On Aug. 14, Keith Taylor (letter, “Why are Baxter officials hostile to park visitors?”) shared his frustrations from a visit to Baxter State Park to pick up his son, who had just completed the Appalachian Trail.

In my 36 years of visiting the park, I have always felt welcome, and not once have I experienced hostility — or anything other than friendliness — from a staff member. I have observed, however, that an increasing number of visitors think the rules apply to everyone else, but not themselves. Not getting your own way, especially when you are asking someone to bend the rules for you, does not mean the other party is being hostile.

Taylor expressed frustration with the day use parking reservation system because he arrived several hours late for his reservation. The park began offering parking reservations several years ago to increase access to Katahdin, and to eliminate the need to get in line before 4 a.m. Parking reservations clearly state that reserved spaces will be held until 7:05 a.m. and then released for use by other visitors.

Taylor is not the first person to overlook this, but that doesn’t mean the system is flawed. Nearly everyone I speak with really appreciates the ability to make a parking reservation.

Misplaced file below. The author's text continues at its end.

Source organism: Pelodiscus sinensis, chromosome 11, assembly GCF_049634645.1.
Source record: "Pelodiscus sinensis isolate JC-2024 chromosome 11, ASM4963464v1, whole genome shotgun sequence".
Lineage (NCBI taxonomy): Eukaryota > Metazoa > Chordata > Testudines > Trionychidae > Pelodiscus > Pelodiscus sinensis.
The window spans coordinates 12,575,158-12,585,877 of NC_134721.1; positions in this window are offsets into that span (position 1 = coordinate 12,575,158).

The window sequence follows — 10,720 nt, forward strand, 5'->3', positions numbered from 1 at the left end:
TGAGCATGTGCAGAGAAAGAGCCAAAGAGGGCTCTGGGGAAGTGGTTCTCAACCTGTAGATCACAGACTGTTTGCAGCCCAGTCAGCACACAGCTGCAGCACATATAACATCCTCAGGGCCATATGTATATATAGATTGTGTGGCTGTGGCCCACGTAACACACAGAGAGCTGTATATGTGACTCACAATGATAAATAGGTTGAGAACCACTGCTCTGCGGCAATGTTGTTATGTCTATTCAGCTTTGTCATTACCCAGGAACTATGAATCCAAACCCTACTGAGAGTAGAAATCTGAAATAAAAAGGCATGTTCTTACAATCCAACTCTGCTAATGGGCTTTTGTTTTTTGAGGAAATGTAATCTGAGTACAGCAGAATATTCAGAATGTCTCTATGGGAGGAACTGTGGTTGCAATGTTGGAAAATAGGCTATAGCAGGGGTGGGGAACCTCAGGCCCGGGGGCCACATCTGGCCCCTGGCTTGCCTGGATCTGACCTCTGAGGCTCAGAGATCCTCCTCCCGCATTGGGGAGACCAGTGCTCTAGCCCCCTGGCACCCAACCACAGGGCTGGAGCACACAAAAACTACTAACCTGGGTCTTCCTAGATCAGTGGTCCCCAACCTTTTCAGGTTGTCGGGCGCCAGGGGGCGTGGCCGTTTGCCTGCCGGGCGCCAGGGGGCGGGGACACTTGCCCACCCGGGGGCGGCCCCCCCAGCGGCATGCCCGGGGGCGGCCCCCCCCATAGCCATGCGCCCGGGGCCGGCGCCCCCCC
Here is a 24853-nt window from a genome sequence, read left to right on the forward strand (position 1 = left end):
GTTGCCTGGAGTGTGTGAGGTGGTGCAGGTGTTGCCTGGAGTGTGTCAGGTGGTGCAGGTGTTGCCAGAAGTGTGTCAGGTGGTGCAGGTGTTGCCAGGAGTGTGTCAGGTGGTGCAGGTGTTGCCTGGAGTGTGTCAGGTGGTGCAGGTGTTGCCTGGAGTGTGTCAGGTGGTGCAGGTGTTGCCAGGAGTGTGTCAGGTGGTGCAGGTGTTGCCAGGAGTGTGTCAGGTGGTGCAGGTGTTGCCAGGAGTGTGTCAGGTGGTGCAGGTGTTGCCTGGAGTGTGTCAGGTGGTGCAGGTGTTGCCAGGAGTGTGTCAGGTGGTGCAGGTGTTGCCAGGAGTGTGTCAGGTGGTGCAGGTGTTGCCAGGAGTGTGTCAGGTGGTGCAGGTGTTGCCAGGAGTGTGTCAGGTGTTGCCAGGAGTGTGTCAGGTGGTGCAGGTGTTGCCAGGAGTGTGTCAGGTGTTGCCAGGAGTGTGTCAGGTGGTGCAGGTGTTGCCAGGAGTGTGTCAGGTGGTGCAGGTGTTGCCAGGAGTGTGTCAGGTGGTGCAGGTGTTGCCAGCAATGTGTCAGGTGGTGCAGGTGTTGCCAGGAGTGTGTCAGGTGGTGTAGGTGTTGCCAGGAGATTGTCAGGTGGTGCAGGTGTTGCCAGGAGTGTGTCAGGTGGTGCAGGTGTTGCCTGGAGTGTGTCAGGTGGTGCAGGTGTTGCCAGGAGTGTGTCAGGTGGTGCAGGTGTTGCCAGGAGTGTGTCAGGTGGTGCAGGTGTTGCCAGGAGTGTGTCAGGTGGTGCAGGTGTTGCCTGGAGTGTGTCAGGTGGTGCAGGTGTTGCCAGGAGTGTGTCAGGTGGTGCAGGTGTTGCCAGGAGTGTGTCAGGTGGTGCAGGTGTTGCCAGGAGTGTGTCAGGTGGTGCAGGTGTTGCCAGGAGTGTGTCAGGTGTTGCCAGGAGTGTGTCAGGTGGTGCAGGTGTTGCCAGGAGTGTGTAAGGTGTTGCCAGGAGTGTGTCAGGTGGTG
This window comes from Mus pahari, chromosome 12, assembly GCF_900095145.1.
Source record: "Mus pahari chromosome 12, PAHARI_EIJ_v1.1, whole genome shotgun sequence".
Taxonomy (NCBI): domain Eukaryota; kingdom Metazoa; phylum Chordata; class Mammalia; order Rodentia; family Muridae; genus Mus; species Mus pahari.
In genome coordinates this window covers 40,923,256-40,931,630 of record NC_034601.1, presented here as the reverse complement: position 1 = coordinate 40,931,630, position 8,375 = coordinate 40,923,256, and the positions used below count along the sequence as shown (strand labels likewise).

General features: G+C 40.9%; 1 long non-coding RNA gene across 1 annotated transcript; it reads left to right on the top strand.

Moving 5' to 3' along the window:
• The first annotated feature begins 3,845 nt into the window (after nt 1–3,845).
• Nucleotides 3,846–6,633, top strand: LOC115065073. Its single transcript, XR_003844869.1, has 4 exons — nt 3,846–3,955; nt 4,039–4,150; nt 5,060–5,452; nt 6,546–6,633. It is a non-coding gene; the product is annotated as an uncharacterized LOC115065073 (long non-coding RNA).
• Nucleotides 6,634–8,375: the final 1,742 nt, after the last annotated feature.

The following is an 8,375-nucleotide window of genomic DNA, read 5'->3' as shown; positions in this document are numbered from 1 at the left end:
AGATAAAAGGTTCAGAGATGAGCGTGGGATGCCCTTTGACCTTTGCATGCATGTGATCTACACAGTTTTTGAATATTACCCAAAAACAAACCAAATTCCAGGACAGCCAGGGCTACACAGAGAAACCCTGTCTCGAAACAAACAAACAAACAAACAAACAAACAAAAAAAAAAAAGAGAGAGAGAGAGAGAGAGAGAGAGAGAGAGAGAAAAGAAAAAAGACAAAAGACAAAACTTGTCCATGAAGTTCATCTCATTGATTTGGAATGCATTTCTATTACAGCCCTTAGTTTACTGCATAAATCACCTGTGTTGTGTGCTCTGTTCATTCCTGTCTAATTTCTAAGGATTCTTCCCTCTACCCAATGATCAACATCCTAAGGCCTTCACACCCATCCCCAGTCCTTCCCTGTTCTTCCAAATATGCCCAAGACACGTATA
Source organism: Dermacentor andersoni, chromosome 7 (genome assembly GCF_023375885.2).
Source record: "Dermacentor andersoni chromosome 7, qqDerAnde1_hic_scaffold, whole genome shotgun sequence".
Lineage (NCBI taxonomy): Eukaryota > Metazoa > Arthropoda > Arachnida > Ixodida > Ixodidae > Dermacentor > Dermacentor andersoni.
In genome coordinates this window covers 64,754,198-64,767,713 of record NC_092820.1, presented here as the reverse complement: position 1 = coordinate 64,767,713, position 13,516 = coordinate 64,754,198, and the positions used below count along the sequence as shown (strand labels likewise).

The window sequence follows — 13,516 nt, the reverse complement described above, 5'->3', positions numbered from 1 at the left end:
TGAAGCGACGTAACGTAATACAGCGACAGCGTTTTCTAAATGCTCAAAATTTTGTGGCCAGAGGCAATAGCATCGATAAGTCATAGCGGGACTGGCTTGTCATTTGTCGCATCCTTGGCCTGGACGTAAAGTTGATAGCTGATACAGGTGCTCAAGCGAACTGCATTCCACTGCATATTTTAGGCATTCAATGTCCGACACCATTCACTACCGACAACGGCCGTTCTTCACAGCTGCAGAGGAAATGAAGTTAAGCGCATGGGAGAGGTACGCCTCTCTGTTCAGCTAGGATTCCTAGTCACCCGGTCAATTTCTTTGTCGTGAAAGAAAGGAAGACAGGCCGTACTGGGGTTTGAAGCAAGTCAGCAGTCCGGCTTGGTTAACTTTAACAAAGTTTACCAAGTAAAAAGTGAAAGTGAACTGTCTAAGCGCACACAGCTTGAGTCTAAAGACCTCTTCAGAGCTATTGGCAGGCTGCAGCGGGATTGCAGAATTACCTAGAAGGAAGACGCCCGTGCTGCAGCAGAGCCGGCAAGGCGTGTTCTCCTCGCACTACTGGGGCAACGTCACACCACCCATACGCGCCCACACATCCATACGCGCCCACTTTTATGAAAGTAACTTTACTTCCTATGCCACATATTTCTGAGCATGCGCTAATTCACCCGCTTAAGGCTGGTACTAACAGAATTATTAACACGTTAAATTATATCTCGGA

Taylor’s letter is an excellent example of why AT thru-hikers consume more than 20 percent of ranger time, even though thru-hikers comprise only about 3 percent of park visitors.

The families of thru-hikers are often eager to greet loved ones who have just completed the trail. This is completely understandable — finishing the AT is an incredible achievement. But it does place heavy strain on Baxter State Park staff, who are continually asked to make exceptions, bend the rules and cater to special requests.

Park staff are there to help Maine residents, as well as visitors from around the world, enjoy the park “in the right, unspoiled way” as Gov. Percival Baxter intended. They are ready, at a moment’s notice, to put their own lives on the line to rescue visitors like Taylor. All of the park staff I know are supremely good at what they do, in addition to being highly trained, dedicated and friendly.

Baxter State Park staff members do an admirable job of meeting the needs of park visitors, and balancing those needs with the park’s primary mission of wilderness preservation. I encourage Taylor to join Friends of Baxter State Park and help us offer constructive solutions to the issues the park is facing related to AT thru-hikers. Our organization offers a forum for discussion about these issues, and we welcome his ideas, as well as those of others who are interested.

Aaron Megquier is executive director of the Friends of Baxter State Park.

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